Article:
TVNZ chief executive Kevin Kenrick probably won’t know whether to laugh or cry when he reads the latest submission to the Commerce Commission from the StuffMe merger partners.

He is quoted, liberally, in support of Fairfax and NZME’s argument that changes in the media landscape demand they be given authorisation to merge their businesses – which include the New Zealand Herald, NewstalkZB, and , the Dominion Post, the Press and Sunday Star-Times.

TVNZ argued against the merger. It sees the combined digital beast of and as too dominant in the New Zealand news market. 

So for Kenrick to read this in StuffMe’s latest pleading: “TVNZ’s CEO Kevin Kenrick could have been speaking as CEO of NZME2 or Fairfax or NZME” when he commented last week on change in the digital media market, must have been galling.

The submission quoted an interview Kenrick had given (although oddly StuffMe chose to redact the source) in which he said TVNZ needed to keep its priority on both local content and investing in news. Adapting to shifts in competition had been required for some time and TVNZ felt it was better positioned than some other media.

StuffMe’s submission said: “Indeed, his comment that different players have “more or less runway within which they can make the change” may even be a direct reference to the comments at the [Commerce Commission public conference] by the parties.”

“Nothing in this interview suggests TVNZ will not continue to be a strong competitor in digital news/information into the future if the [StuffMe merger] were to proceed.”

TVNZ is currently restructuring to reduce its costs. Kenrick’s comments relate to its need to direct its money onto content, not to overheads or support costs.

The broadcaster and its TV competitor, MediaWorks, both told the Commerce Commission a merged Fairfax-NZME would present a digital competitor too big and too dominant to compete against. They argued their own digital news operations were secondary to their broadcast news programming.

Fairfax and NZME’s latest salvo at the Commission has had one direct outcome. The commission has delayed a decision by another three weeks, taking the day of judgment to May 2. That will be one week short of a year since the application landed.

The latest StuffMe submission is remarkable, again, for its efforts in talking down NZME and Fairfax’s individual situations at the same time as the companies publicly talk up their performances.

The submission highlights revenue and newspaper circulation declines. Headlines in the companies’ sites in past weeks did precisely the reverse, with sunny and upbeat stories about strong relative performances in advertising and readership.

It does not let Kenrick’s comments go. “TVNZ’s CEO correctly makes the point that ‘TVNZ is in a strong position’.”

“This is true. It has a strong tradition of news and information delivered via video which is the primary growth area for mobile users.” TVNZ’s ad revenues were off just 3.3 percent year on year, compared with the 8 percent decline for NZME in print and digital ads.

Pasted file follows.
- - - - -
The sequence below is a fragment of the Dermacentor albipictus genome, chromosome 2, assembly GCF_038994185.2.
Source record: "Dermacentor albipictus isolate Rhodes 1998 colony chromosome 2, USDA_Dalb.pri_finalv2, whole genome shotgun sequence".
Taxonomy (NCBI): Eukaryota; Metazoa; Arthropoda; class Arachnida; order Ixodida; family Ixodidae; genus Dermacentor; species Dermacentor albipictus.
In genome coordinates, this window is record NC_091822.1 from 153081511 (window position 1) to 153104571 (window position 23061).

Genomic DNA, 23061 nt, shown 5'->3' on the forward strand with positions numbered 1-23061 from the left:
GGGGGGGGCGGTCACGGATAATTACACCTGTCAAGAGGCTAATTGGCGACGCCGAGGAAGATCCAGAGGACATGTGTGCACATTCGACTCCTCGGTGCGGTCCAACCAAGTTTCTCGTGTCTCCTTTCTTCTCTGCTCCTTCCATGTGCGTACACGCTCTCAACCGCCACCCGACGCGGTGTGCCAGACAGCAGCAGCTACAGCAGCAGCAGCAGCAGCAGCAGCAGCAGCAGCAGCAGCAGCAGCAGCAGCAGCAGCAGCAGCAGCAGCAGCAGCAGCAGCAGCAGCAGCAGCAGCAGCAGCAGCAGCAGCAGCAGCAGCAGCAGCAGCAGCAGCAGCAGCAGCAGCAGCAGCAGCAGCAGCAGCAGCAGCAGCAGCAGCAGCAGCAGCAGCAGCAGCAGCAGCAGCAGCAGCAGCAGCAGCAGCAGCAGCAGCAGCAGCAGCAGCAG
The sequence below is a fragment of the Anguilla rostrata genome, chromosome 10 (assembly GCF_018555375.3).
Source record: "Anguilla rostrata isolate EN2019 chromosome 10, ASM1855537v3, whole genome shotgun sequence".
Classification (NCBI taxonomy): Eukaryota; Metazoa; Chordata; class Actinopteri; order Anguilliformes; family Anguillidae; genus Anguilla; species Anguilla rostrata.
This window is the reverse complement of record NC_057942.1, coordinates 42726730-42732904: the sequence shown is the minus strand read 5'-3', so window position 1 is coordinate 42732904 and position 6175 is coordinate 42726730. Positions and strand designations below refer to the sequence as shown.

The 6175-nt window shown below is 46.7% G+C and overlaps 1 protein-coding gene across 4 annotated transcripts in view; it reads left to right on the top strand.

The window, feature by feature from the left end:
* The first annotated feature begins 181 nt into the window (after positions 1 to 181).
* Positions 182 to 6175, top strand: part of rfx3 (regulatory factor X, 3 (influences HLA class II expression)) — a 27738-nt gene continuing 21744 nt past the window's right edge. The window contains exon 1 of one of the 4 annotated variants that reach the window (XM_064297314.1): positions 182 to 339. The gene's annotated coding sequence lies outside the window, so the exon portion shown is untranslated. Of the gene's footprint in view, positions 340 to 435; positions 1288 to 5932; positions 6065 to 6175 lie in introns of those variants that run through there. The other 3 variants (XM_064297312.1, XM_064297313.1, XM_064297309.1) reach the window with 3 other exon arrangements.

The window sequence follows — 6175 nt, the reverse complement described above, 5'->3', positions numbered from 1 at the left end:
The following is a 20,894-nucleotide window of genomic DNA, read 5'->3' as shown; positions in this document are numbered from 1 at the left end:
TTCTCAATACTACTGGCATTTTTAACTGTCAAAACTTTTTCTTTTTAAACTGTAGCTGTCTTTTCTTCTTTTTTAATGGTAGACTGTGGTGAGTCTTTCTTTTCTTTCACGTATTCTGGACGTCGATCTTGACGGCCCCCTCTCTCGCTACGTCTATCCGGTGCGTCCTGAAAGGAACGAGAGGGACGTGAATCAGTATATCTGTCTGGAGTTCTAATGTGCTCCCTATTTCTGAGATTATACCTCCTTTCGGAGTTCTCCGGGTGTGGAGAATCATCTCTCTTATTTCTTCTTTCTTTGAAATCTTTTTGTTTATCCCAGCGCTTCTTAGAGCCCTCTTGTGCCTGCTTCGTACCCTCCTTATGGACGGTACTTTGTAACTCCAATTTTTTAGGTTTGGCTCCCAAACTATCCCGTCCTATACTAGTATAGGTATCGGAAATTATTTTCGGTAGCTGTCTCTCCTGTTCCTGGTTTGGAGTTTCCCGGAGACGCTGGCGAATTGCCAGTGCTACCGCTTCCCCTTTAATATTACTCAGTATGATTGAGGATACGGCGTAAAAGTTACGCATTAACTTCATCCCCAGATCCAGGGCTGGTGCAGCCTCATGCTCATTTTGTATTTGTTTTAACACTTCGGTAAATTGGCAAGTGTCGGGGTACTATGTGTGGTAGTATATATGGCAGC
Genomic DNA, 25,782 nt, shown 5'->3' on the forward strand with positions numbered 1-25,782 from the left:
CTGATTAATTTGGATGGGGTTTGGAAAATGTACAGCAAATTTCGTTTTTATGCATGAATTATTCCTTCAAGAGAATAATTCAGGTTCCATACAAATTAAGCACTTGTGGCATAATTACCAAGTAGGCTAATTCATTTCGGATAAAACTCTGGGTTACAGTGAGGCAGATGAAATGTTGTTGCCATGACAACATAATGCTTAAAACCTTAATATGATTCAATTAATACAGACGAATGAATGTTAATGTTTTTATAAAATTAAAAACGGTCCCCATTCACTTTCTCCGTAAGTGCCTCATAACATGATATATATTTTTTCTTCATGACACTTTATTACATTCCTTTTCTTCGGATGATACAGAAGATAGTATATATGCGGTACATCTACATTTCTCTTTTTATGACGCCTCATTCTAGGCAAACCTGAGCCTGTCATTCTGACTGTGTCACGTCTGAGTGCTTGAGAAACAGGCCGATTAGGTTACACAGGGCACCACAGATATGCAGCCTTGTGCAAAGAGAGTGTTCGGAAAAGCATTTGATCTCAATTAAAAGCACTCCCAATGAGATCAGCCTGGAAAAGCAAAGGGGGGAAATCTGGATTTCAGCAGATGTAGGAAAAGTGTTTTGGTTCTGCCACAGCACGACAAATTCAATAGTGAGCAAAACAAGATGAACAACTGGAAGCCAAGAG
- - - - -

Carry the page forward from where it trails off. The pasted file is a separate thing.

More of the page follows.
Central to the latest paper is NZME and Fairfax’s view that the Commission has taken too dark a view of the detriments of the merger while downplaying the benefits. “The Commission must weigh all other public benefits arising from the transaction, including not only the quantified synergies but also the benefits that arise from facilitating the sustainability of a scale media organisation including to:

– journalism


-investors on the NZX

– government/people by sustaining a media organisation that provides employment to New Zealanders and pays taxes in New Zealand.

The two companies continue to chide and tick off the Commission, warning against “any other decision through the use of an outdated framework for analysis that does not properly grapple with the structural declines in media.”

In its draft rejection of the merger application in December, the Commission expressed concern about media plurality – the number and diversity of views, approaches, sources available to New Zealand journalism if the two biggest print/digital firms joined.

Fairfax and NZME continue to argue “plurality” will be improved or significantly improved in five of the six areas they identify as requiring plurality, the outlier being “gender equality” which gets a neutral ranking.

They say the Commission could be embarrassed internationally if it confirms its draft view. “A backward-looking focus on ‘external plurality’ will be seen by any international observers to be illogical and incomplete.”

The parties say the type of digital advertising going to Facebook and its ilk is increasing (up 46 percent year on year), as is the type of advertising for online video (up 29 percent) which favours TVNZ and MediaWorks, whereas online display advertising is down (off 3 percent).

“The Commission needs to reflect those in-market revenue trends and forecasts in its forward-looking assessment of the future for [NZME and Fairfax] and what that means for media quality, diversity and plurality.

“Speculation and optimism, without any robust evidential foundation, does not provide a basis for disregarding in-market commercial realities.”

That has been the tone and the message from the two companies to the Commission for months as they have attempted to turn around its preliminary view.  

This paper also claims the savings they would make in publishing would enable StuffMe to reinvest more money into associated non-content products such as StuffFibre, Fairfax’s broadband offering, and GrabOne, an NZME daily deals shopping and services site.

In a grand circle, more money made from StuffFibre and GrabOne could later be used to invest in publishing and content.

Tim Murphy is co-editor of Newsroom. He writes about politics, Auckland, and media. Twitter: @tmurphynz

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